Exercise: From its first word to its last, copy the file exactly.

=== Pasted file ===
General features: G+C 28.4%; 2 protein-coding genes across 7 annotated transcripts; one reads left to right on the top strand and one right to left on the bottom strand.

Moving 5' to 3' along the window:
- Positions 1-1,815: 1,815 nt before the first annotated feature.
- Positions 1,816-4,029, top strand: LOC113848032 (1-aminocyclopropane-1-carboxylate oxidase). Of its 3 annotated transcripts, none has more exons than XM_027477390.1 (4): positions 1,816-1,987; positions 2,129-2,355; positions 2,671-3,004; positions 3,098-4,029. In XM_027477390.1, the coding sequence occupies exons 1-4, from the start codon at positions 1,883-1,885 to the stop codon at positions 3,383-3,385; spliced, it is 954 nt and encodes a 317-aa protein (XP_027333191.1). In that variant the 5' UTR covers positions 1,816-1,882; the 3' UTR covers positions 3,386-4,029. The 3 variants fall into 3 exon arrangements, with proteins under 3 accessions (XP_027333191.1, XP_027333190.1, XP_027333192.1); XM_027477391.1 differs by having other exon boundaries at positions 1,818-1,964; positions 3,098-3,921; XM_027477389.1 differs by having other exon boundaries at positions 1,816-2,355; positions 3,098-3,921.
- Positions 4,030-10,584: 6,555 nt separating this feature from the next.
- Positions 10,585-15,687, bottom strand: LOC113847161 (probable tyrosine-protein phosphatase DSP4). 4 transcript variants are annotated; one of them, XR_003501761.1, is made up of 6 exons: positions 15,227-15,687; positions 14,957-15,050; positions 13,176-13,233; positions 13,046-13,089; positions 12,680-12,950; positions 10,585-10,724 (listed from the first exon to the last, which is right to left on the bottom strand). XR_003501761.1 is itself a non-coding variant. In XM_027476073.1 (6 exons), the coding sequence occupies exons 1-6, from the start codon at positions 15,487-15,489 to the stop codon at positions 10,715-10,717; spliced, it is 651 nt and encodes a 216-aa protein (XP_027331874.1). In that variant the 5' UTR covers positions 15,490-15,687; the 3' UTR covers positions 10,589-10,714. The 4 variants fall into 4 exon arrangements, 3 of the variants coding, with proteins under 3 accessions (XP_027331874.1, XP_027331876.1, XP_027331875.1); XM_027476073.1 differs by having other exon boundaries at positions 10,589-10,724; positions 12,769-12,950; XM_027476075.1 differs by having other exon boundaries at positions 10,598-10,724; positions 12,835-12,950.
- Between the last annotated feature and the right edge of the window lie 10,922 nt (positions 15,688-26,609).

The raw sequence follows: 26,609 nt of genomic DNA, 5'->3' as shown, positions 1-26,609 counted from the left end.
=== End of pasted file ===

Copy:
General features: G+C 28.4%; 2 protein-coding genes across 7 annotated transcripts; one reads left to right on the top strand and one right to left on the bottom strand.

Moving 5' to 3' along the window:
- Positions 1-1,815: 1,815 nt before the first annotated feature.
- Positions 1,816-4,029, top strand: LOC113848032 (1-aminocyclopropane-1-carboxylate oxidase). Of its 3 annotated transcripts, none has more exons than XM_027477390.1 (4): positions 1,816-1,987; positions 2,129-2,355; positions 2,671-3,004; positions 3,098-4,029. In XM_027477390.1, the coding sequence occupies exons 1-4, from the start codon at positions 1,883-1,885 to the stop codon at positions 3,383-3,385; spliced, it is 954 nt and encodes a 317-aa protein (XP_027333191.1). In that variant the 5' UTR covers positions 1,816-1,882; the 3' UTR covers positions 3,386-4,029. The 3 variants fall into 3 exon arrangements, with proteins under 3 accessions (XP_027333191.1, XP_027333190.1, XP_027333192.1); XM_027477391.1 differs by having other exon boundaries at positions 1,818-1,964; positions 3,098-3,921; XM_027477389.1 differs by having other exon boundaries at positions 1,816-2,355; positions 3,098-3,921.
- Positions 4,030-10,584: 6,555 nt separating this feature from the next.
- Positions 10,585-15,687, bottom strand: LOC113847161 (probable tyrosine-protein phosphatase DSP4). 4 transcript variants are annotated; one of them, XR_003501761.1, is made up of 6 exons: positions 15,227-15,687; positions 14,957-15,050; positions 13,176-13,233; positions 13,046-13,089; positions 12,680-12,950; positions 10,585-10,724 (listed from the first exon to the last, which is right to left on the bottom strand). XR_003501761.1 is itself a non-coding variant. In XM_027476073.1 (6 exons), the coding sequence occupies exons 1-6, from the start codon at positions 15,487-15,489 to the stop codon at positions 10,715-10,717; spliced, it is 651 nt and encodes a 216-aa protein (XP_027331874.1). In that variant the 5' UTR covers positions 15,490-15,687; the 3' UTR covers positions 10,589-10,714. The 4 variants fall into 4 exon arrangements, 3 of the variants coding, with proteins under 3 accessions (XP_027331874.1, XP_027331876.1, XP_027331875.1); XM_027476073.1 differs by having other exon boundaries at positions 10,589-10,724; positions 12,769-12,950; XM_027476075.1 differs by having other exon boundaries at positions 10,598-10,724; positions 12,835-12,950.
- Between the last annotated feature and the right edge of the window lie 10,922 nt (positions 15,688-26,609).

The raw sequence follows: 26,609 nt of genomic DNA, 5'->3' as shown, positions 1-26,609 counted from the left end.